How important is in-group status?

I’ve written before about how people pick a team and then choose policy positions that they think their team would support and defend those positions as opposed to investigating the data, the literature and the law for evidence to support the validity of taking a position for or against something.

The US presidential primary season is a great example of team politics in action. But there are clear problems that arise from an individualist approach as opposed to a collective approach – all of the internal infighting and division makes it harder to “jump the message” from the primary campaign to the presidential campaign.

Jumping the message means ending the attack narratives or deep background investigations that can sometimes derail political campaigns once the nomination has been announced. Theoretically everyone should get in behind the leader of the team, but that’s not always going to happen. There is always the risk that someone acts in such a way that they’re not as concerned about in-group status as other members of the same team.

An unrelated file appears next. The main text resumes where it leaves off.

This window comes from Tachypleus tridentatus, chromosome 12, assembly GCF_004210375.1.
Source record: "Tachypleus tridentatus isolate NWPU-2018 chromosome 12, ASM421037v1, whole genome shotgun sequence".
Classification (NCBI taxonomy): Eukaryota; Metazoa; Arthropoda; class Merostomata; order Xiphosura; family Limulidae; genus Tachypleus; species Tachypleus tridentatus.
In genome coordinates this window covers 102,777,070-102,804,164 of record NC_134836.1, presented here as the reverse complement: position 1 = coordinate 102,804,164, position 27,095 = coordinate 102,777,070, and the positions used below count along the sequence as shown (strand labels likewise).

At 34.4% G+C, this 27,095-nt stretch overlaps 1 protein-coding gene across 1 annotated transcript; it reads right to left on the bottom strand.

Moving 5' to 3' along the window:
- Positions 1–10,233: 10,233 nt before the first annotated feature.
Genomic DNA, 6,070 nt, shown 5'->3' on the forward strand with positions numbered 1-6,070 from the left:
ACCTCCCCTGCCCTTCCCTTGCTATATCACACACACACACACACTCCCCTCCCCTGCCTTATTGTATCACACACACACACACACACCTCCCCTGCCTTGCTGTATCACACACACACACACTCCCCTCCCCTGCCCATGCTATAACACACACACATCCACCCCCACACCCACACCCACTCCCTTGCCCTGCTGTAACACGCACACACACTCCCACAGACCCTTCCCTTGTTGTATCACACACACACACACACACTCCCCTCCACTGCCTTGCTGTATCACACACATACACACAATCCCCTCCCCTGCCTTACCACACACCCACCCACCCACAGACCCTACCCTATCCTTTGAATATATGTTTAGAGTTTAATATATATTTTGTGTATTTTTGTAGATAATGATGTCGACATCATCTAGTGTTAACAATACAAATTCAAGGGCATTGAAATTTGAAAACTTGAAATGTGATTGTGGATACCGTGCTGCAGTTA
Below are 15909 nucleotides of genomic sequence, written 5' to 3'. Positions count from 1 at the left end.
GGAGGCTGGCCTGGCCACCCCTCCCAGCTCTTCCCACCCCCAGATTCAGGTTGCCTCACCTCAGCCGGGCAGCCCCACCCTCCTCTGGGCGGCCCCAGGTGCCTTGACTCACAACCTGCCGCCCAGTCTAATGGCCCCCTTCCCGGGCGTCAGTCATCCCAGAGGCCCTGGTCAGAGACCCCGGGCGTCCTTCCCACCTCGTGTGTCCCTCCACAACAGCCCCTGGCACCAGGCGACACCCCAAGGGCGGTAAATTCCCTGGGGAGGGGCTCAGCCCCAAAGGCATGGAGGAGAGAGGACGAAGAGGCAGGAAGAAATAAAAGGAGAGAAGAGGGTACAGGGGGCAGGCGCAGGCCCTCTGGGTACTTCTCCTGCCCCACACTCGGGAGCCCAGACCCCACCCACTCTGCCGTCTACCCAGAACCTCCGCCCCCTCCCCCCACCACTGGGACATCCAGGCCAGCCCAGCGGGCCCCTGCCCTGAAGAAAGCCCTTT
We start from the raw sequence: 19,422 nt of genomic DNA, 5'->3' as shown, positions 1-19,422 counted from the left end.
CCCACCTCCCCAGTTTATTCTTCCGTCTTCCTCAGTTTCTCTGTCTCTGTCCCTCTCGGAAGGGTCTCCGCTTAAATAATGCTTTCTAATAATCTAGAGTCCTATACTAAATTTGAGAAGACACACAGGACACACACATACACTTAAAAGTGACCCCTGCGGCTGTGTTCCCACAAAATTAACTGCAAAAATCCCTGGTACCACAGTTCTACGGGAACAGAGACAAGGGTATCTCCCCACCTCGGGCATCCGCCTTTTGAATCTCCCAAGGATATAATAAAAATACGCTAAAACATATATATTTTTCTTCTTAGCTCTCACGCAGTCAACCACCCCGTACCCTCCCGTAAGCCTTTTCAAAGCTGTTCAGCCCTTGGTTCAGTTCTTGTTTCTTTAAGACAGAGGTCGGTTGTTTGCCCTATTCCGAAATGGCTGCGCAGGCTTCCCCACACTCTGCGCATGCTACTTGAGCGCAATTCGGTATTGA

An example of how this could play out would be the reaction of talking heads sympathetic to the Obama supporting infrastructure of the Democratic party reacting to a Hillary Clinton nomination. Can we really expect a national offshoot of the Chicago political machine with exceptional voter targeting ability and social media savvy to roll over and play along?

I think that’ll be one of the more interesting things to watch over the next year or so. Will Joe Biden be thrown in at the last minute? Maybe the infrastructure that Hillary Clinton’s campaign is building at an astonishing cost will overcome all of this and this post will look really stupid.